These jackets are made out of a variety of materials ranging from nylon to PVC, but they remain breathable thanks to the integration of more flexible materials.
For a bit of extra flair, hardshell jackets frequently come with hoods that are designed to prevent rain or snow from blocking your vision while you’re outdoors.
When to Wear a Hardshell Jacket
As you may have guessed, hardshell jackets are ideal for rough and tumble weather, as well as more extreme skiing and snowboarding experiences.
If you’re determined to ski an uncharted trail, hit the backcountry slopes, or take to a mountainside, then a hardshell jacket is the one for you.
If the weather also looks messy – either in the form of heavy rain, snow, or sleet – then you’ll want to have a hardshell jacket on hand in order to stay as warm and dry as possible.
Pros of a Hardshell Jacket
Why get a hardshell jacket, then? Let’s take a look at its best features.
Hardshell jackets are designed to keep you safe while you’re out in severe weather.
This means that if the weather turns sour while you’re on the slopes, you can make it back to safety while remaining warm and mostly dry.
These jackets can also be used as shelters, if absolutely necessary, making them ideal for skiers and snowboarders who want to push their limits.
These jackets are also meant to hold up under a massive amount of strain. The fabrics of a hardshell jacket are woven tightly in order to preserve your warmth.
The benefit of this is that, if you brush against some bramble or happen to tumble down the slope, your jacket is probably going to come away from the encounter in one piece.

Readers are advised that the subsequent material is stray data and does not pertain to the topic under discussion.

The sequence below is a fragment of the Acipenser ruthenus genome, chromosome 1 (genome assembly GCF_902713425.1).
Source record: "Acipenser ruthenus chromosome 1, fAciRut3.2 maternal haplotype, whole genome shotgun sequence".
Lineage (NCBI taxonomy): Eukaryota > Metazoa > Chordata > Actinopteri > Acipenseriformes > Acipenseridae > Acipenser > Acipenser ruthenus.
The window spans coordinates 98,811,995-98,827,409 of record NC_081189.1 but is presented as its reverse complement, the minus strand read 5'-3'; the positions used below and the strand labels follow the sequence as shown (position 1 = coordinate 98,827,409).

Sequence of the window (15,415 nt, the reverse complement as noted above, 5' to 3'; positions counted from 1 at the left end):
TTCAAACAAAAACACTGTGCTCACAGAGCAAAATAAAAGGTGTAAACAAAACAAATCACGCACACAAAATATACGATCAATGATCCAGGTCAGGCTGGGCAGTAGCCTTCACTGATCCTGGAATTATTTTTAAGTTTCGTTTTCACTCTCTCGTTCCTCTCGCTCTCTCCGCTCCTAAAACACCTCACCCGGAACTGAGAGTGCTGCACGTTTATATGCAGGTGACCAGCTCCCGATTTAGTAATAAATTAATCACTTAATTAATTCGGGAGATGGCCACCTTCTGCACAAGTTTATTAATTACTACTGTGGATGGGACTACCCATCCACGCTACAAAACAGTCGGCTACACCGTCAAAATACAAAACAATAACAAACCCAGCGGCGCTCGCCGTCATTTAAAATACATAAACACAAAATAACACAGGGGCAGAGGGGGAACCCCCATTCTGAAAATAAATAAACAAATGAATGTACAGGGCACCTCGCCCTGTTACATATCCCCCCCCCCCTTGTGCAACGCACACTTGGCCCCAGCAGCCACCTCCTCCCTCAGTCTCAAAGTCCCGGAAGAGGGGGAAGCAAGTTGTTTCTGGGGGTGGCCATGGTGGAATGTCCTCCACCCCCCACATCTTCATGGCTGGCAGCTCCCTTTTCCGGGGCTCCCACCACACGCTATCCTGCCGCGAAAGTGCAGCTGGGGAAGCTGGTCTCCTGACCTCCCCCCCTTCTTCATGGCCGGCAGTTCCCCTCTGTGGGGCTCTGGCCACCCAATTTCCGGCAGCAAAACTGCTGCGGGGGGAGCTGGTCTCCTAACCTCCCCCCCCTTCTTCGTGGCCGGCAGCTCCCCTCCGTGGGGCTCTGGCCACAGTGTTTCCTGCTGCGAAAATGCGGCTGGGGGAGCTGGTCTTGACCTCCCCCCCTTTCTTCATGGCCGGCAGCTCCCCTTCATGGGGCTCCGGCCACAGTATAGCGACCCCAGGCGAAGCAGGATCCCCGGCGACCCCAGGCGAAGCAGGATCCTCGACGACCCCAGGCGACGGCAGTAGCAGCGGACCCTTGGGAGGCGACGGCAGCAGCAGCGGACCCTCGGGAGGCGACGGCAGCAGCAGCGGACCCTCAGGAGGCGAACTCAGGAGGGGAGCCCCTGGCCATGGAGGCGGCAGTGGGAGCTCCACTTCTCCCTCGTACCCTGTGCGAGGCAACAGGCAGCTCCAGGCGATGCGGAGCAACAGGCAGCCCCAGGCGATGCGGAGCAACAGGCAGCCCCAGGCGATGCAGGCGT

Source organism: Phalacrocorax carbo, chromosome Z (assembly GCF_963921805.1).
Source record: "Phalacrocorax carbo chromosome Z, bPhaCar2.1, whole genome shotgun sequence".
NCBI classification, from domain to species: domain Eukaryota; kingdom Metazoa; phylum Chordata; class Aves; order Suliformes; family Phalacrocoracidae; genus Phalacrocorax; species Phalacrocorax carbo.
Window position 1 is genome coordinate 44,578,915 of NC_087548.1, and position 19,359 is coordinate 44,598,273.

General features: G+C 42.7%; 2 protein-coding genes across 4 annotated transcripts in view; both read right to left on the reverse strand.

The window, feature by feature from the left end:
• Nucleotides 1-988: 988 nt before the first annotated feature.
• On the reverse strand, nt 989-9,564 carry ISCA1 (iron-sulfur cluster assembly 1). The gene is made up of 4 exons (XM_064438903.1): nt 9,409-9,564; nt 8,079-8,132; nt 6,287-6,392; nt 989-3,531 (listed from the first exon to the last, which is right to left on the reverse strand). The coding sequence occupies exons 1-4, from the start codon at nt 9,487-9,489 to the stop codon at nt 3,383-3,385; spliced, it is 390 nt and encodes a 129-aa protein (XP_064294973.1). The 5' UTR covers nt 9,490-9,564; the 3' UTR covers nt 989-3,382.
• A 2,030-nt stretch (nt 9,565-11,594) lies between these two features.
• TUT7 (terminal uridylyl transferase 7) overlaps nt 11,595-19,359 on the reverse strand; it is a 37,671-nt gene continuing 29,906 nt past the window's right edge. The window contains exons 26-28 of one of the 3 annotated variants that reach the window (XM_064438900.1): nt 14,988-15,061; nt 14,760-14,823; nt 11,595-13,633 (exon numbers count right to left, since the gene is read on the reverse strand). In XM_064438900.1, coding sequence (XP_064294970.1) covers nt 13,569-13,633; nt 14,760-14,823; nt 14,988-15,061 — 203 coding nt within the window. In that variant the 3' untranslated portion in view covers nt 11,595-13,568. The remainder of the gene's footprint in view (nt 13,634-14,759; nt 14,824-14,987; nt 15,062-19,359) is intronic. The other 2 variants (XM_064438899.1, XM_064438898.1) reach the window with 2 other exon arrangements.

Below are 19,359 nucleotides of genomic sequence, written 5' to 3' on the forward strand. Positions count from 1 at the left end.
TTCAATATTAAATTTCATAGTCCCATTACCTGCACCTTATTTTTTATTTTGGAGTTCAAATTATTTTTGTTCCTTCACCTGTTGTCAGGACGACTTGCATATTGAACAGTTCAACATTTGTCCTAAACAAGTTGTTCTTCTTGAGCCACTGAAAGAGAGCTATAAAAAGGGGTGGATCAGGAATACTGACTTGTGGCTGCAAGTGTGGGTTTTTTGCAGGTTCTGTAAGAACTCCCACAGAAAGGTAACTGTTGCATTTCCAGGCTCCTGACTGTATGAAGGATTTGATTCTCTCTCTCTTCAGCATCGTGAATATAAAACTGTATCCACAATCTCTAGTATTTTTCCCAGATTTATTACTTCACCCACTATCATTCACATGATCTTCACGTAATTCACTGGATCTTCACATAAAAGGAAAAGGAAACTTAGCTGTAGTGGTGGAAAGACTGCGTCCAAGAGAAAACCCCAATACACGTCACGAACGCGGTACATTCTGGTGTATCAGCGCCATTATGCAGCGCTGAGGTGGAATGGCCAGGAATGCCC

Note that just because a hardshell jacket is sturdy, doesn’t mean that it’s armor, of course. Remember ski and snowboard responsibility, whether you’re chasing an adrenaline high or not.
Extreme Sport Design
Speaking of adrenaline highs: hardshell jackets are the best ski jacket for outdoor adventurers who prefer to live on the edge.
If you’re skiing in the mountains as opposed to a combed slope, or if you’re heading off a beaten trail, have a hardshell jacket with you.
This gear is designed to keep you safe while you explore the limitations of your favorite winter sport.
Cons of a Hardshell Jacket
There are, of course, downsides to the hardshell jacket, included in the following:
Unlike their softshell alternatives, hardshell jackets are designed specifically for more extreme winter sports. This specialization means that they’re going to be more expensive.
They also have a primary use, which means that, while you can wear them out in general public, you might get a few odd looks along the way.
Because of this, hardshell jackets tend to be a specific type of gear that’ll cost you a pretty penny for minimal reuse.
Lack of Breathability
Because these jackets are also designed to be protective, they’re going to wick sweat less effectively than softshell jackets.
You’re more likely to work up a sweat while wearing a hardshell jacket, which means that you may feel slightly more uncomfortable in one long-term.
The trade off, of course, is that a hardshell jacket will keep you dry in heavy rain or snow, but the balance of that advantage depends on you.
Here’s a video explaining more on the hardshell jacket.
Which is Best: Hardshell or Softshell
With that in mind, who comes out on top in the softshell vs. hardshell jacket debate? Generally, it depends on the type of skiing or snowboarding that you’re taking on.
It also depends on the weather. If the day looks bright, sunny, and somewhat temperate, then a softshell jacket is your friend.
If you’re heading out onto difficult terrain or if a storm is rolling in, then have a hardshell jacket on hand.
Making sure that you’re properly equipped to spend the day on the slopes is essential – not only to your enjoyment but also to your safety.
Make the best decision for you when choosing which jacket to buy and wear. Only you can decide which is best for your winter adventures.
Which jacket do you prefer? Hardshell vs shoftshell?